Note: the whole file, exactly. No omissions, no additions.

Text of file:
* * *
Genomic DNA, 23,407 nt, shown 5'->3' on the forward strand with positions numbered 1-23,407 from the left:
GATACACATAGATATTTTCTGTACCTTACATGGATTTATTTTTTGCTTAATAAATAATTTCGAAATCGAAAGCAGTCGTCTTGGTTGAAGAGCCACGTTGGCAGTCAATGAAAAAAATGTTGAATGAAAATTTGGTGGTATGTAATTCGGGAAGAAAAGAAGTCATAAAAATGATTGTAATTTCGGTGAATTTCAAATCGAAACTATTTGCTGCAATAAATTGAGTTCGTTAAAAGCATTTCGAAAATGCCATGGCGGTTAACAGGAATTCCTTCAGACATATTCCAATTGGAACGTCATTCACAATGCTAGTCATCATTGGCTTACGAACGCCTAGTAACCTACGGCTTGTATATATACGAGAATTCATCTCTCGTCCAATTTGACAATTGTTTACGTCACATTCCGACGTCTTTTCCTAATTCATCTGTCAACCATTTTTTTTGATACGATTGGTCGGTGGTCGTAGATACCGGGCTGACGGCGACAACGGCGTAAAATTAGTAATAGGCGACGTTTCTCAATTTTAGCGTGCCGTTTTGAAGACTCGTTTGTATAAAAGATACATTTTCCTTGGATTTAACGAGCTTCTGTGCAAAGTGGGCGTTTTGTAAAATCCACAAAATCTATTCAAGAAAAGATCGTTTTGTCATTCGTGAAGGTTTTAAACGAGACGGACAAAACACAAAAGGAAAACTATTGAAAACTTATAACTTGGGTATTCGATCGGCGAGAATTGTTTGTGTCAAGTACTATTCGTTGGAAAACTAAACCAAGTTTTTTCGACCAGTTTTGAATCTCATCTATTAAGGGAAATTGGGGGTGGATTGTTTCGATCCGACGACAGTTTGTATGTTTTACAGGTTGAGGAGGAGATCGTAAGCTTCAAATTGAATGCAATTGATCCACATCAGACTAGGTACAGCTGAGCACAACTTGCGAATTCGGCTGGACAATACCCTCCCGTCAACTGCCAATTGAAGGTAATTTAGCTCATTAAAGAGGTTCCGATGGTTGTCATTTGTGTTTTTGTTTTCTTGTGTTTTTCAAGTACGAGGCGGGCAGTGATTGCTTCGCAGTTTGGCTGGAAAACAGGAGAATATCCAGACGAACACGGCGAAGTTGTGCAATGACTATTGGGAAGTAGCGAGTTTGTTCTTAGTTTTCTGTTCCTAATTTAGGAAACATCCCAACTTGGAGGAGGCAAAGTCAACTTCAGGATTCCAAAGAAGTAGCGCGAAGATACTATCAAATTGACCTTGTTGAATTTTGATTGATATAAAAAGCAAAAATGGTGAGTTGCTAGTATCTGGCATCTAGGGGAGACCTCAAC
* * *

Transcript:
Genomic DNA, 23,407 nt, shown 5'->3' on the forward strand with positions numbered 1-23,407 from the left:
GATACACATAGATATTTTCTGTACCTTACATGGATTTATTTTTTGCTTAATAAATAATTTCGAAATCGAAAGCAGTCGTCTTGGTTGAAGAGCCACGTTGGCAGTCAATGAAAAAAATGTTGAATGAAAATTTGGTGGTATGTAATTCGGGAAGAAAAGAAGTCATAAAAATGATTGTAATTTCGGTGAATTTCAAATCGAAACTATTTGCTGCAATAAATTGAGTTCGTTAAAAGCATTTCGAAAATGCCATGGCGGTTAACAGGAATTCCTTCAGACATATTCCAATTGGAACGTCATTCACAATGCTAGTCATCATTGGCTTACGAACGCCTAGTAACCTACGGCTTGTATATATACGAGAATTCATCTCTCGTCCAATTTGACAATTGTTTACGTCACATTCCGACGTCTTTTCCTAATTCATCTGTCAACCATTTTTTTTGATACGATTGGTCGGTGGTCGTAGATACCGGGCTGACGGCGACAACGGCGTAAAATTAGTAATAGGCGACGTTTCTCAATTTTAGCGTGCCGTTTTGAAGACTCGTTTGTATAAAAGATACATTTTCCTTGGATTTAACGAGCTTCTGTGCAAAGTGGGCGTTTTGTAAAATCCACAAAATCTATTCAAGAAAAGATCGTTTTGTCATTCGTGAAGGTTTTAAACGAGACGGACAAAACACAAAAGGAAAACTATTGAAAACTTATAACTTGGGTATTCGATCGGCGAGAATTGTTTGTGTCAAGTACTATTCGTTGGAAAACTAAACCAAGTTTTTTCGACCAGTTTTGAATCTCATCTATTAAGGGAAATTGGGGGTGGATTGTTTCGATCCGACGACAGTTTGTATGTTTTACAGGTTGAGGAGGAGATCGTAAGCTTCAAATTGAATGCAATTGATCCACATCAGACTAGGTACAGCTGAGCACAACTTGCGAATTCGGCTGGACAATACCCTCCCGTCAACTGCCAATTGAAGGTAATTTAGCTCATTAAAGAGGTTCCGATGGTTGTCATTTGTGTTTTTGTTTTCTTGTGTTTTTCAAGTACGAGGCGGGCAGTGATTGCTTCGCAGTTTGGCTGGAAAACAGGAGAATATCCAGACGAACACGGCGAAGTTGTGCAATGACTATTGGGAAGTAGCGAGTTTGTTCTTAGTTTTCTGTTCCTAATTTAGGAAACATCCCAACTTGGAGGAGGCAAAGTCAACTTCAGGATTCCAAAGAAGTAGCGCGAAGATACTATCAAATTGACCTTGTTGAATTTTGATTGATATAAAAAGCAAAAATGGTGAGTTGCTAGTATCTGGCATCTAGGGGAGACCTCAAC